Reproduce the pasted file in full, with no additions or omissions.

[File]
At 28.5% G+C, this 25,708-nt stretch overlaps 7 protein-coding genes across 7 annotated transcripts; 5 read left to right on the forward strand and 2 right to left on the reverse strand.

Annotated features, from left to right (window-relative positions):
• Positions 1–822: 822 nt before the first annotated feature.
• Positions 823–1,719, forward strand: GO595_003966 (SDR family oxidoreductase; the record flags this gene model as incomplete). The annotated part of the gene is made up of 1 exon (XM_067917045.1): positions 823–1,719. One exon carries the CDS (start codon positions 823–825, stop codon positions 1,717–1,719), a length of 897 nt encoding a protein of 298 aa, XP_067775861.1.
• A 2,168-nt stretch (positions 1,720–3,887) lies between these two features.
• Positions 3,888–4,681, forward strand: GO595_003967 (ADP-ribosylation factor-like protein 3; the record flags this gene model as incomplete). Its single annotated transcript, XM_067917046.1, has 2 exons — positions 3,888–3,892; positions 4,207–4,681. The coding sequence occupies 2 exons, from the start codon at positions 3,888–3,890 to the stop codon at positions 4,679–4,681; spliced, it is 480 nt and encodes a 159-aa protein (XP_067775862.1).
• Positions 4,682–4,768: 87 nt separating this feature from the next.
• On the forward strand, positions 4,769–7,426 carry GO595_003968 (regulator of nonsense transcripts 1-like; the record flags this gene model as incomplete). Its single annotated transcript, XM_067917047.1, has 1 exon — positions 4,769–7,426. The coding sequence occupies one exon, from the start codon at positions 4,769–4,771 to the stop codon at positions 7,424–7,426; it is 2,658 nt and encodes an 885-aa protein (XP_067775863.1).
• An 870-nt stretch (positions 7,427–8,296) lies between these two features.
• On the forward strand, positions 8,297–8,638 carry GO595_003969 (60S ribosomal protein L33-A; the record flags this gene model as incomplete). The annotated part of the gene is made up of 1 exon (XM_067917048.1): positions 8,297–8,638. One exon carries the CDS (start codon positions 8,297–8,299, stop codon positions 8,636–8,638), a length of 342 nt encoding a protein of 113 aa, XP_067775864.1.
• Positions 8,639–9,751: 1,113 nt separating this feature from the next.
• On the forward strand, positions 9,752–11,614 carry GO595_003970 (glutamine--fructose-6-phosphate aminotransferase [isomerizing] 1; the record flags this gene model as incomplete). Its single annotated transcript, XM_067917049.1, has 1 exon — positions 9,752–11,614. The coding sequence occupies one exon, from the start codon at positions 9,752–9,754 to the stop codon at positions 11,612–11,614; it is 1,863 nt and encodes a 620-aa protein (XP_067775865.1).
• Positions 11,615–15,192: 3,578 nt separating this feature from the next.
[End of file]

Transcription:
At 28.5% G+C, this 25,708-nt stretch overlaps 7 protein-coding genes across 7 annotated transcripts; 5 read left to right on the forward strand and 2 right to left on the reverse strand.

Annotated features, from left to right (window-relative positions):
• Positions 1–822: 822 nt before the first annotated feature.
• Positions 823–1,719, forward strand: GO595_003966 (SDR family oxidoreductase; the record flags this gene model as incomplete). The annotated part of the gene is made up of 1 exon (XM_067917045.1): positions 823–1,719. One exon carries the CDS (start codon positions 823–825, stop codon positions 1,717–1,719), a length of 897 nt encoding a protein of 298 aa, XP_067775861.1.
• A 2,168-nt stretch (positions 1,720–3,887) lies between these two features.
• Positions 3,888–4,681, forward strand: GO595_003967 (ADP-ribosylation factor-like protein 3; the record flags this gene model as incomplete). Its single annotated transcript, XM_067917046.1, has 2 exons — positions 3,888–3,892; positions 4,207–4,681. The coding sequence occupies 2 exons, from the start codon at positions 3,888–3,890 to the stop codon at positions 4,679–4,681; spliced, it is 480 nt and encodes a 159-aa protein (XP_067775862.1).
• Positions 4,682–4,768: 87 nt separating this feature from the next.
• On the forward strand, positions 4,769–7,426 carry GO595_003968 (regulator of nonsense transcripts 1-like; the record flags this gene model as incomplete). Its single annotated transcript, XM_067917047.1, has 1 exon — positions 4,769–7,426. The coding sequence occupies one exon, from the start codon at positions 4,769–4,771 to the stop codon at positions 7,424–7,426; it is 2,658 nt and encodes an 885-aa protein (XP_067775863.1).
• An 870-nt stretch (positions 7,427–8,296) lies between these two features.
• On the forward strand, positions 8,297–8,638 carry GO595_003969 (60S ribosomal protein L33-A; the record flags this gene model as incomplete). The annotated part of the gene is made up of 1 exon (XM_067917048.1): positions 8,297–8,638. One exon carries the CDS (start codon positions 8,297–8,299, stop codon positions 8,636–8,638), a length of 342 nt encoding a protein of 113 aa, XP_067775864.1.
• Positions 8,639–9,751: 1,113 nt separating this feature from the next.
• On the forward strand, positions 9,752–11,614 carry GO595_003970 (glutamine--fructose-6-phosphate aminotransferase [isomerizing] 1; the record flags this gene model as incomplete). Its single annotated transcript, XM_067917049.1, has 1 exon — positions 9,752–11,614. The coding sequence occupies one exon, from the start codon at positions 9,752–9,754 to the stop codon at positions 11,612–11,614; it is 1,863 nt and encodes a 620-aa protein (XP_067775865.1).
• Positions 11,615–15,192: 3,578 nt separating this feature from the next.